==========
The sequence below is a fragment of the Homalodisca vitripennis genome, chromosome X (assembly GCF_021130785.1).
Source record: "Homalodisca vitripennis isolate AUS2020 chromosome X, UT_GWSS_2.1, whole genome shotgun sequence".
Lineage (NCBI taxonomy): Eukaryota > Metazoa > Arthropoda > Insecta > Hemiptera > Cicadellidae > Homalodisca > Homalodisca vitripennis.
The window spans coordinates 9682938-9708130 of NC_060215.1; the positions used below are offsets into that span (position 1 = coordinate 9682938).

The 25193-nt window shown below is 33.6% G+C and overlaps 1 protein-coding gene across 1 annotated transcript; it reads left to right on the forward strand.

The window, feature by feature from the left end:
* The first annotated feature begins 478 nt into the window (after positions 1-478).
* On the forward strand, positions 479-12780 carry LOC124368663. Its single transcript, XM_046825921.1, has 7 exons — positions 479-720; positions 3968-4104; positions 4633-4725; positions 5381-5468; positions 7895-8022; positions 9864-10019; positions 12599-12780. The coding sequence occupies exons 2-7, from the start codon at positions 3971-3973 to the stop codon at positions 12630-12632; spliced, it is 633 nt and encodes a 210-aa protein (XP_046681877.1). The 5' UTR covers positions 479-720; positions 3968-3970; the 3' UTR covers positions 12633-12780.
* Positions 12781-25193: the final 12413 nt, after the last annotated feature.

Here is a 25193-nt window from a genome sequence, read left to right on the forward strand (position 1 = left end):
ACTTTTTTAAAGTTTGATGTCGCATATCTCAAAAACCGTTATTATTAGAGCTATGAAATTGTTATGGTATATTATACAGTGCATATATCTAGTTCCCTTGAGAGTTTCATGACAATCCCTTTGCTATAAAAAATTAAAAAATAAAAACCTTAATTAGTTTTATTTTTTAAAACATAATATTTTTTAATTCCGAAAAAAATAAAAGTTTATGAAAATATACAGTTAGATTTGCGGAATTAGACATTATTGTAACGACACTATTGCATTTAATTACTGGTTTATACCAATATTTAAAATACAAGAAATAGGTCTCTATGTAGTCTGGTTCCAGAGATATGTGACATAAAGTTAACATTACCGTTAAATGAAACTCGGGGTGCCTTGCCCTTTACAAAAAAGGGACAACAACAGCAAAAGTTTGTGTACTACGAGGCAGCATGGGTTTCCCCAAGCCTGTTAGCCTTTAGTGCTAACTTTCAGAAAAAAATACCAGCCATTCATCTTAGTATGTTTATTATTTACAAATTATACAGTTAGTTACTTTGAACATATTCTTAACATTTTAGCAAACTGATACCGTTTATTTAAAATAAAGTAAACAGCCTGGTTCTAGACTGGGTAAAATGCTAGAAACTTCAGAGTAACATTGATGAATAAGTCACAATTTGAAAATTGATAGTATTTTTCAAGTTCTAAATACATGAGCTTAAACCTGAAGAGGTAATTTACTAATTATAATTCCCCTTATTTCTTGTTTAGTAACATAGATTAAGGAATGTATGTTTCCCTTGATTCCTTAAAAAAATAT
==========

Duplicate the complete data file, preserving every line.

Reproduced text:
The sequence below is a fragment of the Homalodisca vitripennis genome, chromosome X (assembly GCF_021130785.1).
Source record: "Homalodisca vitripennis isolate AUS2020 chromosome X, UT_GWSS_2.1, whole genome shotgun sequence".
Lineage (NCBI taxonomy): Eukaryota > Metazoa > Arthropoda > Insecta > Hemiptera > Cicadellidae > Homalodisca > Homalodisca vitripennis.
The window spans coordinates 9682938-9708130 of NC_060215.1; the positions used below are offsets into that span (position 1 = coordinate 9682938).

The 25193-nt window shown below is 33.6% G+C and overlaps 1 protein-coding gene across 1 annotated transcript; it reads left to right on the forward strand.

The window, feature by feature from the left end:
* The first annotated feature begins 478 nt into the window (after positions 1-478).
* On the forward strand, positions 479-12780 carry LOC124368663. Its single transcript, XM_046825921.1, has 7 exons — positions 479-720; positions 3968-4104; positions 4633-4725; positions 5381-5468; positions 7895-8022; positions 9864-10019; positions 12599-12780. The coding sequence occupies exons 2-7, from the start codon at positions 3971-3973 to the stop codon at positions 12630-12632; spliced, it is 633 nt and encodes a 210-aa protein (XP_046681877.1). The 5' UTR covers positions 479-720; positions 3968-3970; the 3' UTR covers positions 12633-12780.
* Positions 12781-25193: the final 12413 nt, after the last annotated feature.

Here is a 25193-nt window from a genome sequence, read left to right on the forward strand (position 1 = left end):
ACTTTTTTAAAGTTTGATGTCGCATATCTCAAAAACCGTTATTATTAGAGCTATGAAATTGTTATGGTATATTATACAGTGCATATATCTAGTTCCCTTGAGAGTTTCATGACAATCCCTTTGCTATAAAAAATTAAAAAATAAAAACCTTAATTAGTTTTATTTTTTAAAACATAATATTTTTTAATTCCGAAAAAAATAAAAGTTTATGAAAATATACAGTTAGATTTGCGGAATTAGACATTATTGTAACGACACTATTGCATTTAATTACTGGTTTATACCAATATTTAAAATACAAGAAATAGGTCTCTATGTAGTCTGGTTCCAGAGATATGTGACATAAAGTTAACATTACCGTTAAATGAAACTCGGGGTGCCTTGCCCTTTACAAAAAAGGGACAACAACAGCAAAAGTTTGTGTACTACGAGGCAGCATGGGTTTCCCCAAGCCTGTTAGCCTTTAGTGCTAACTTTCAGAAAAAAATACCAGCCATTCATCTTAGTATGTTTATTATTTACAAATTATACAGTTAGTTACTTTGAACATATTCTTAACATTTTAGCAAACTGATACCGTTTATTTAAAATAAAGTAAACAGCCTGGTTCTAGACTGGGTAAAATGCTAGAAACTTCAGAGTAACATTGATGAATAAGTCACAATTTGAAAATTGATAGTATTTTTCAAGTTCTAAATACATGAGCTTAAACCTGAAGAGGTAATTTACTAATTATAATTCCCCTTATTTCTTGTTTAGTAACATAGATTAAGGAATGTATGTTTCCCTTGATTCCTTAAAAAAATAT